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Social Egg Freezing - No Longer an Experimental Insurance Policy

Corey Burke is the Tissue Bank Director at Cryos International Sperm and Egg Bank in Orlando, one of the industry leaders in reproductive technology. Cryos offers fertility preservation to the general public.


Women are increasingly waiting later in life to have children and start a family. While delaying having children is potentially helpful in building a career, it is often detrimental to reproduction. As the biological clock keeps ticking, many professional women are turning to assisted reproductive technologies (ART) to help them build a family. While ART can overcome many aspects of infertility, there are limitations; primarily a woman's oocytes. As women age the number of oocytes remaining in the ovaries not only decreases, but the number of aneuploid (chromosomally abnormal) oocytes increases. This one-two punch is significant and evident in the live birth rate for women having IVF over the age of 40. The live birth rate for women using their own eggs decreases almost 50% per cycle for women who are over 40, and by age 45 the live birth rate is nearly 0.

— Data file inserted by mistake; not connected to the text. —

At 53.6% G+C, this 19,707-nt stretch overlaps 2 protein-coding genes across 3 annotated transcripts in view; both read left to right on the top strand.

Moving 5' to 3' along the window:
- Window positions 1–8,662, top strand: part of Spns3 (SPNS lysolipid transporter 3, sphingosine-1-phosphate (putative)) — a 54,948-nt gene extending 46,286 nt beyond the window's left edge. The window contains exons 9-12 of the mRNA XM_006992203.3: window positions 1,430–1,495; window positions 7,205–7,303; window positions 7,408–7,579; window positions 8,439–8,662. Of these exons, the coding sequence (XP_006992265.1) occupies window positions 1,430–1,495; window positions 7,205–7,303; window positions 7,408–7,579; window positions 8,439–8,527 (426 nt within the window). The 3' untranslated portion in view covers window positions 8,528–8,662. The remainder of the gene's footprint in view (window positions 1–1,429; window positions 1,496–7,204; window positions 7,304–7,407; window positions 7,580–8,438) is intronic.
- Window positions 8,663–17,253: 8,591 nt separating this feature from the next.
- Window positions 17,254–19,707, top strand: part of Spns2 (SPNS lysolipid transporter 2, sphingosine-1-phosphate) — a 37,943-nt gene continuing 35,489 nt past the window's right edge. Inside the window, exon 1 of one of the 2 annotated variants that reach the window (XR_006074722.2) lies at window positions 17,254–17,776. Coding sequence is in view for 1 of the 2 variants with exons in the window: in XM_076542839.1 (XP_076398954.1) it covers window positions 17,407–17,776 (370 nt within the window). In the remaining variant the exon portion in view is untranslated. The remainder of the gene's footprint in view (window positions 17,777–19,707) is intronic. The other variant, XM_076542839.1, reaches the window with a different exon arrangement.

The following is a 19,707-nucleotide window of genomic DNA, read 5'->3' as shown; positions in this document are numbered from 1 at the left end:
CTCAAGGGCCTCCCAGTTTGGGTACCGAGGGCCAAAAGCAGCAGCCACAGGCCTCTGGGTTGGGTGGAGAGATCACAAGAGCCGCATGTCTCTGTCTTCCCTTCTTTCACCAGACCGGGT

Until recently the only options available to women of advanced reproductive age was to use donated eggs or to adopt. While these remain the frequently used options, there is still a lack of a genetic connection between parent and child, which is of great importance to many. Technological advances now allow us to cryopreserve oocytes effectively and efficiently. Elective (social) egg freezing gives women the opportunity to preserve their fertility and have genetically linked babies when they are academically, professionally, and financially ready.